WIND - LATEST LOCAL FORECAST: Below tropical storm force wind - Peak Wind Forecast: 25-35 mph with gusts to 45 mph - POTENTIAL THREAT TO LIFE AND PROPERTY: Potential for wind 58 to 73 mph - The wind threat has remained nearly steady from the previous assessment. - PLAN: Plan for dangerous wind of equivalent strong tropical storm force due to possible forecast changes in track, size, or intensity. - PREPARE: Remaining efforts to protect life and property should be completed as soon as possible. Prepare for significant wind damage. - ACT: Move to safe shelter before the wind becomes hazardous. - POTENTIAL IMPACTS: Significant - Some damage to roofing and siding materials, along with damage to porches, awnings, carports, and sheds. A few buildings experiencing window, door, and garage door failures. Mobile homes damaged, especially if unanchored. Unsecured lightweight objects bec ome dangerous projectiles. - Several large trees snapped or uprooted, but with greater numbers in places where trees are shallow rooted. - Some roads impassable from large debris, and more within urban or heavily wooded places. A few bridges and access routes impassable. - Travel by vehicle or on foot increasingly difficult. Danger of death or injury from falling objects such as trees or electric wires outside. - Scattered power and communications outages, but more prevalent in areas with above ground lines, which could persist for hours or days. - Some poorly secured small craft could break loose from their moorings. *

 STORM SURGE - LATEST LOCAL FORECAST: Localized storm surge possible - Peak Storm Surge Inundation: The potential for up to 2 feet above ground somewhere within surge prone areas - Window of concern: through Friday morning - POTENTIAL THREAT TO LIFE AND PROPERTY: Potential for storm surge flooding greater than 1 foot above ground - The storm surge threat has remained nearly steady from the previous assessment. - PLAN: Shelter against storm surge flooding greater than 1 foot above ground. - PREPARE: All flood preparations should be complete. Expect flooding of low-lying roads and property. - ACT: Stay away from storm surge prone areas. Continue to follow the instructions of local officials. - POTENTIAL IMPACTS: Unfolding - Potential impacts from the main surge event are unfolding. * 

FLOODING RAIN - LATEST LOCAL FORECAST: - Peak Rainfall Amounts: Additional around 1 inch - POTENTIAL THREAT TO LIFE AND PROPERTY: Potential for localized flooding rain - The flooding rain threat has remained nearly steady from the previous assessment. - PLAN: Emergency plans should include the potential for localized flooding from heavy rain. - PREPARE: Consider protective actions if you are in an area vulnerable to flooding. - ACT: Heed any flood watches and warnings. - POTENTIAL IMPACTS: Limited - Localized rainfall flooding could promp t a few rescues. - Rivers and tributaries could quickly rise with swifter currents. Small streams, creeks, canals, and ditches could become swollen and overflow in spots. - Flood waters can enter a few structures, especially in normally vulnerable spots. Rapid ponding of water could occur at underpasses, low-lying spots, and poor drainage areas. Several storm drains and retention ponds become near-full and begin to overflow. Some brief road and bridge closures.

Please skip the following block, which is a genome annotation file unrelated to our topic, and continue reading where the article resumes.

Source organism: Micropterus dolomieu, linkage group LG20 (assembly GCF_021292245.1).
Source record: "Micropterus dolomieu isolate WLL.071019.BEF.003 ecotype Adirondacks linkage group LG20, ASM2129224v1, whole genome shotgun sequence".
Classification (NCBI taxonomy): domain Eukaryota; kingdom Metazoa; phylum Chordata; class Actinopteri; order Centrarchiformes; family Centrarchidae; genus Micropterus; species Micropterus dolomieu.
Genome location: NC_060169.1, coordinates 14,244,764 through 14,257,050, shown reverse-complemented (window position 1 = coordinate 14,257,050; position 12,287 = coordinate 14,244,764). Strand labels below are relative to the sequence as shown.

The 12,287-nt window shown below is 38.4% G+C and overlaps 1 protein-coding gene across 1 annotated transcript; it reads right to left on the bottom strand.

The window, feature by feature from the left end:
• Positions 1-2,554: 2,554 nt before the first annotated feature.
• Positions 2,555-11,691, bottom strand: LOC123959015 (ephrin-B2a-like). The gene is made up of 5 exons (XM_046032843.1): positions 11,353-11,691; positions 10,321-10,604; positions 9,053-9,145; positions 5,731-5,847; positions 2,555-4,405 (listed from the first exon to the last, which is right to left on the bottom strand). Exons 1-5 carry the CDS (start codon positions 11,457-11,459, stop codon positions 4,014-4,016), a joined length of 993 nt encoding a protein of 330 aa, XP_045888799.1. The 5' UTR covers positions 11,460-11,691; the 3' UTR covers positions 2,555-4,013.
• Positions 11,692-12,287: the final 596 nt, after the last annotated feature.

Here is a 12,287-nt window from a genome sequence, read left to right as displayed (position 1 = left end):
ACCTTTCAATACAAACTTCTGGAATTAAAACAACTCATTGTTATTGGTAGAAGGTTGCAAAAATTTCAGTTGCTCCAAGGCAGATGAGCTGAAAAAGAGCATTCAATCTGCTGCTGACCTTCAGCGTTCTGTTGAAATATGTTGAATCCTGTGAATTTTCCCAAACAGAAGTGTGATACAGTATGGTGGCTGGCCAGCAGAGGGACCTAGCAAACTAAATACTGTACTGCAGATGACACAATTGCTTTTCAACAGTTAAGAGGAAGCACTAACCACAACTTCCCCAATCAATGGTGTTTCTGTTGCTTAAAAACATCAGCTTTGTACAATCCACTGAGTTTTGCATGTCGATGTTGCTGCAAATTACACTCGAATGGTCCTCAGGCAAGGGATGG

* TORNADO - LATEST LOCAL FORECAST: - Situation is somewhat favorable for tornadoes - POTENTIAL THREAT TO LIFE AND PROPERTY: Potential for a few tornadoes - The tornado threat has remained nearly steady from the previous assessment. - PLAN: Emergency plans should include the potential for a few tornadoes. - PREPARE: If your shelter is particularly vulnerable to tornadoes, prepare to relocate to safe shelter before hazardous weather arrives. - ACT: If a tornado warning is issued, be ready to shelter quickly. - PO TENTIAL IMPACTS: Limited - Isolated tornadoes can hinder the execution of emergency plans. - Isolated locations could experience tornado damage, along with power and communications disruptions. - In isolated locations, tornadoes could damage trees, vehicles, boats and buildings, especially mobile homes and other poorly constructed structures. * FOR MORE INFORMATION: - https://weather.gov/chs - https://ready.gov/hurricanes - http://www.bcgov.net